The Vanguard Group
Why Do I Bother to Battle? "Courageous Champions of Conscience and Controversy"
John C. Bogle, Founder and former chief executive
The Vanguard Group

At the Yale CEO Leadership Summit
New York, NY
December 13, 2007

With the television writers still on strike, I’ll try to ease your ache for the David Letterman Show by giving you my ten reasons for “Why do I bother to battle?” (The strike matters not to me; I’ve always been my own writer.) Here we go:

  1. Damned if I know why I bother to battle. I just do it, and I don’t know how to stop.
  1. Because, in all my 78 years of life I’ve never done anything but battle—as a boy, as a newspaper deliverer, waiter (in many venues), ticket seller, mail clerk, cub reporter, runner for a brokerage firm, even a pin setter in a bowling alley. (Now there’s a Sisyphean battle!) And as a man, fighting the battle for personal advancement, for attention, for innovation, for progress, for service to society, and yes, even for power and the hope of being remembered.  (Might as well admit it.)  That’s why I write books.  (You have The Little Book of Common Sense Investing in your book bag.)
  1. Because the great battlers of history have always been my heroes. Think Alexander Hamilton. Think Teddy Roosevelt. Think Woodrow Wilson. Heck, think Rocky Balboa.
  1. Because all those battlers, finally, lost their battles. I battle to be the exception.
  1. Because, in the mutual fund field, no one else in the system is battling to bring back our traditional values of trusteeship and our high promise of service to investors. Someone’s got to do it. By the process of elimination, I got the job.
  1. Because when the battler stands pretty much alone, he draws a lot more attention to the mission. If you have a large ego (I do), that’s a nice extra dividend.  Especially because those who are outside the system—our “man-in-the-street” investors, exemplified by the Bogleheads of the internet—give me the strength to carry on.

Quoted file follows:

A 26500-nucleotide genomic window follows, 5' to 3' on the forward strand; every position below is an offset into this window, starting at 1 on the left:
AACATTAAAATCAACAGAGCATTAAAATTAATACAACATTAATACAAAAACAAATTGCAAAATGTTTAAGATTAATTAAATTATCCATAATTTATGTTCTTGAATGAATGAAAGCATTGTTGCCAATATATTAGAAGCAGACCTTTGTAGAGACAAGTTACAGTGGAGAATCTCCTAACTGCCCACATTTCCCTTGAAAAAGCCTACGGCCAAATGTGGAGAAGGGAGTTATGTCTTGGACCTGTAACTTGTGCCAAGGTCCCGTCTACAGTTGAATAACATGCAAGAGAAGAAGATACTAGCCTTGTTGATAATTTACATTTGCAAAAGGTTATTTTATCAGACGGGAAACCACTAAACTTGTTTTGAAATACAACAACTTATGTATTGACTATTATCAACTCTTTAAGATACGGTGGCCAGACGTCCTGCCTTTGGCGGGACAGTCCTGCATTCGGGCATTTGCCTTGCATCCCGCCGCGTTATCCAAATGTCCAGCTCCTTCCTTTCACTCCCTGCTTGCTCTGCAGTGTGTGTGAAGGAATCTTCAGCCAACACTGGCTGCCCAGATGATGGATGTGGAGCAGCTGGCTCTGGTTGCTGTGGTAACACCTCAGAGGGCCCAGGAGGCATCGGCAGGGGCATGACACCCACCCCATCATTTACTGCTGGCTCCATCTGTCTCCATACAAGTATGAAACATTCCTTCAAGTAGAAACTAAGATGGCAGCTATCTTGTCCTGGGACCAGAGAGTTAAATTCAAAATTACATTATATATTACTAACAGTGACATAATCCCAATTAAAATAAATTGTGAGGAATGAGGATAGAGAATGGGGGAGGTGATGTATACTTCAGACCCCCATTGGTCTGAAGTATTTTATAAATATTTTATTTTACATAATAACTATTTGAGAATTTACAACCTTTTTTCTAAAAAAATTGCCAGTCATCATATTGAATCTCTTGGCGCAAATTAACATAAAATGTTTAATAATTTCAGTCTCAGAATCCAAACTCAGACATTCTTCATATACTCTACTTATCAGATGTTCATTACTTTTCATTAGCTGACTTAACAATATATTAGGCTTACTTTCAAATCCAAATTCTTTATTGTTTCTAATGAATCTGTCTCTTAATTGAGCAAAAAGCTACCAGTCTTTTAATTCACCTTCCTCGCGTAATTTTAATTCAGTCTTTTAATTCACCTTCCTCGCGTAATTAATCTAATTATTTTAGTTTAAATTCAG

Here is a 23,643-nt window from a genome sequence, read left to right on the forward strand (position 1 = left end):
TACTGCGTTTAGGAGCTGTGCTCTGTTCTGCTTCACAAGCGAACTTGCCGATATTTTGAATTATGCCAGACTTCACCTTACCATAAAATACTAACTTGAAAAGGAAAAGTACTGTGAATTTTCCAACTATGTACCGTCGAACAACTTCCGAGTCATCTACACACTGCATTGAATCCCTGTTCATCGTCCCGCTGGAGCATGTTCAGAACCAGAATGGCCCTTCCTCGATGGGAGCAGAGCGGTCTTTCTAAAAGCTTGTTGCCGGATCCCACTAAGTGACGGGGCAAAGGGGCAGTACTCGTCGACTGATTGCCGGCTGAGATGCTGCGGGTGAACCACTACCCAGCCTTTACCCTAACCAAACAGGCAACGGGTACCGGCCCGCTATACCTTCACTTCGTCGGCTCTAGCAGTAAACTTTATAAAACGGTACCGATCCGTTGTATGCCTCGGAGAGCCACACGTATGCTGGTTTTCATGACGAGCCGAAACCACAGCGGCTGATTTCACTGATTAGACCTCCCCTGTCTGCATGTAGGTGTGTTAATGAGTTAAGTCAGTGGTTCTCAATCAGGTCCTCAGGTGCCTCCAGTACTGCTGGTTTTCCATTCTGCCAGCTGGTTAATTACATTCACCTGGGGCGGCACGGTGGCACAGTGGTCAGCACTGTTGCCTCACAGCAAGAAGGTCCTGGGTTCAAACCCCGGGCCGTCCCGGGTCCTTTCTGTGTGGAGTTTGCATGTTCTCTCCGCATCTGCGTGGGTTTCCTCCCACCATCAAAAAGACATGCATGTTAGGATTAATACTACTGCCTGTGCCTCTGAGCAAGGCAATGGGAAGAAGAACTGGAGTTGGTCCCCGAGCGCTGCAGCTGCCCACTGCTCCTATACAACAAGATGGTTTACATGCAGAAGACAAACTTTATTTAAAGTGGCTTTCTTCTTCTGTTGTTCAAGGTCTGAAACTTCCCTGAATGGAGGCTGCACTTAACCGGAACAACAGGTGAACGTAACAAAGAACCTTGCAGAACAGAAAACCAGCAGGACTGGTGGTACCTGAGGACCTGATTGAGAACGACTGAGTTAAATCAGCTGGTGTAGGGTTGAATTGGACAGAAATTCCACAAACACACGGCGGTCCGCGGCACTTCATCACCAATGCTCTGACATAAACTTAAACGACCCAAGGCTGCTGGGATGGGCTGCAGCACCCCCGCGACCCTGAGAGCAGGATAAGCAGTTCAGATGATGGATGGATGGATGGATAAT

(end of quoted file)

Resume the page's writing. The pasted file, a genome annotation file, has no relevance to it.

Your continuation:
1. Well, sad to say, I no longer play squash, and playing golf on “grown-up” courses is now pretty much out of the question.  So what else could I do but take those old athletic battles to our society at large?
  1. Because what I’m battling for—building our nation’s financial system anew, in order to give our citizen/investors a fair shake—is right. Mathematically right. Philosophically right. Ethically right. How could anyone ever not bother to fight such a battle?
  1. Because, even as I battle, I love the give-and-take, the competition, and the intellectual challenge of my field.  Using Robert Frost’s formulation, my battle is “a lover’s quarrel” with our financial world.
  1. Simply because I’m a battler by nature—born, bred, and raised to make my own way in life. Such a life demands the kind of passion evoked by the words of the great sculptor of Mt. Rushmore, Gutzon Borglum: “Life is a kind of campaign. People have no idea what strength comes to one’s soul and spirit through a good fight.”

While I simply can’t imagine that my own soul and spirit will ever fade, I’ll continue to fight the battle until my mind and strength at last begin to fade. Only then, I hope many moons from tonight, will I take time to revel in the memories of all the wonderful battles I’ve fought during my long life. After all, as Sophocles reminds us, one must wait until evening to see how splendid the day has been.

This lovely evening is now over for me. But the evening of my life is not at hand…at least, not yet.